Given recent events, we at iLearn Academy hope everyone is staying home, staying healthy, and finding ways to enjoy the change of pace and extra family time that school closures have made possible. Take some time with your youngest students and read together! Among the perennials we welcome every spring at iLearn is the Common Core English and Literacy testing which is almost solely focused on Reading comprehension, and with good reason. Reading comprehension might be the most critical ability students develop. Their capacity to understand text and synthesize knowledge will help determine their scores on every test they take – from the PSAT to the ACT. It will also make them more fulfilled humans and well-informed fellow citizens. It’s easy to underestimate the value of processing text, especially in a world that seems to spend less time turning pages – as if the only thing to gain is access to all printed knowledge. Reading comprehension skills are the first great set of weights for the brain’s critical thinking muscles. Unfortunately, American schools are not effectively teaching these skills to the majority of students. The National Assessment of Educational Progress (NAEP), a biennial test also referred to as the Nation’s Report Card for literacy, found that only 37 percent of fourth graders read at a level the NAEP defines as “proficient.” In Illinois, that number is lower: 34 percent. For some time, the general approach has been to teach reading comprehension skills first, detached from any specific content, because you need these skills to understand the content. The problem, many experts argue, is that this approach neglects the central roles that background knowledge and vocabulary play in reading comprehension. Students start off with different levels of background knowledge and vocabulary, based on whatever they have been immersed in by their parents. This “knowledge gap” turns into an achievement gap that can actually widen through the course of their education, exacerbated by the “skills first” approach. Some argue that switching to “content-based” curricula, using content to teach skills, would improve overall learning and decrease that gap. This isn’t news to tutors, of course. Identifying and filling knowledge gaps is what tutors have been doing since way back in Ancient Greece. We know there are tried and true methods to improve a student’s reading comprehension. Yet, while we do what we can in the short time we spend with your students, they spend a great deal more time around you, their parents, getting the background knowledge – lived/learned experience and vocabulary – so critical to comprehension and intellectual development. There is no doubt about the research: in this vital area, parents have by far the greatest influence. If you want to help your children work on general reading comprehension skills, books are still your best friends. Use these proven strategies:
Make sure your kids read something every day.
Have them read aloud. It slows them down. Take turns reading at home, or have them read to you in the car instead of listening to the radio.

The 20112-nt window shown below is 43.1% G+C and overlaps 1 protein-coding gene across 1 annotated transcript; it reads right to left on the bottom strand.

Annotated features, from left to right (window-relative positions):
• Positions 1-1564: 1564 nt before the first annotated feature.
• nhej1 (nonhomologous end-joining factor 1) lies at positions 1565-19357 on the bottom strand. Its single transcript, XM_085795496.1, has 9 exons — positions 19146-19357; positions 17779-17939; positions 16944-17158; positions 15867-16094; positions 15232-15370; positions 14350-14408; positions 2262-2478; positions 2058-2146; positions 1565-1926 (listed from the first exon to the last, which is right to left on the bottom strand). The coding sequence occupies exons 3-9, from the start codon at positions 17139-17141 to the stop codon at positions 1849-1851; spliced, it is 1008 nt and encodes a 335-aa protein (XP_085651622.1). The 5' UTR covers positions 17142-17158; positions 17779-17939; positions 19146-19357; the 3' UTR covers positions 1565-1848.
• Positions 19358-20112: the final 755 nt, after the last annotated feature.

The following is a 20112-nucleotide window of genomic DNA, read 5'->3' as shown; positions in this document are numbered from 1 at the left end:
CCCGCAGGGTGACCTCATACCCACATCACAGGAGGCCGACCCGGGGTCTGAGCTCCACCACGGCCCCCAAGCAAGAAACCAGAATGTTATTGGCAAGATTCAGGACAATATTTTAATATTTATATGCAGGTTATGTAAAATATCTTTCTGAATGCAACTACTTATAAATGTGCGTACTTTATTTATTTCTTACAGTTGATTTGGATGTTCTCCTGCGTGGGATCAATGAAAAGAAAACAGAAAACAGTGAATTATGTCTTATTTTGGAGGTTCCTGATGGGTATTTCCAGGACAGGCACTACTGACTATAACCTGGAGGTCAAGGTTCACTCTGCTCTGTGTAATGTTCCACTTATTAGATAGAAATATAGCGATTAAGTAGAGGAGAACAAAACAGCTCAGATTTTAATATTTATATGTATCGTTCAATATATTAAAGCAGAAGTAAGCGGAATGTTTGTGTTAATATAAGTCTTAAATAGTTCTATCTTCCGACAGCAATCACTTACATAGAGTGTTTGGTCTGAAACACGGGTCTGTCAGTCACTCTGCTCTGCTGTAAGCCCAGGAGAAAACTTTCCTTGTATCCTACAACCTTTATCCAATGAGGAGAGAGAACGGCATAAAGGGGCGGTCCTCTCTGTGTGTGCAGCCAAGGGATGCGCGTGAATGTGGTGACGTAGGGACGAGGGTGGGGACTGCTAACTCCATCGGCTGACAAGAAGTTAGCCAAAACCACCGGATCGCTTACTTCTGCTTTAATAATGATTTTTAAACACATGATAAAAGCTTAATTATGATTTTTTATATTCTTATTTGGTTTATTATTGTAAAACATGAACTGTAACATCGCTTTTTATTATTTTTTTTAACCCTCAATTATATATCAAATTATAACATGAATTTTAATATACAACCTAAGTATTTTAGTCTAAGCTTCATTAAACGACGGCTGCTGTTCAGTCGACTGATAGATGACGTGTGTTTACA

Ask them questions about what they’ve read. What is the book about? What do they think will happen next? What do they like about it?
Encourage them to take notes or write in the margins.
You should also enhance their comprehension by improving their general background knowledge. The key here is exposure to the world and its ideas.
Expand their vocabularies. If they come across unfamiliar words, make sure to explain both the definition and usage in context.
Broaden their perspectives. Maybe take them to a museum or a jazz concert, or whatever cultural equivalent you know will give them that similar mix of uncomfortable and curious.
Satiate their curiosity. Encourage their interests. Engage their imagination and cultivate their critical thinking.
What makes iLearn Academy’s teaching model stand out like is that, unlike the chain tutoring companies, which apply their algorithms (pre-fabricated curriculum) to data sets (students), we have the flexibility and competence to get to know each individual student. We tailor our lessons, and even our conversations, to go beyond merely raising the grade or passing the test. We teach concepts, comprehension techniques, and problem-solving tools that, even after passing the course, our students can apply throughout their academic careers and beyond. Helping students identify their individual passions for learning and empowering them with tools they will always wield is a very gratifying and validating type of work.
First, the last puzzle and answer: This puzzle is very short, but may keep you thinking for a while! One day Kerry celebrated her birthday. Two days later, her older twin brother, Terry, celebrated his birthday. How!?
At the time she went into labor, the mother of the twins was travelling by boat. The older twin, Terry, was born first early on March 1st. The boat then crossed the International Date line (or any time zone line) and Kerry, the younger twin, was born on February the 28th. In a leap year the younger twin celebrates her birthday two days before her older brother.
Now, this issue’s new puzzle: A riddle is a statement which has a secret meaning - your mission, should you choose to accept it, is to crack the puzzle and find that meaning. Don't worry, it's not mission impossible. Let's start with an easy one - answer this.
Brothers and sisters I have none, but this man's father is my father's son. Who is the man?
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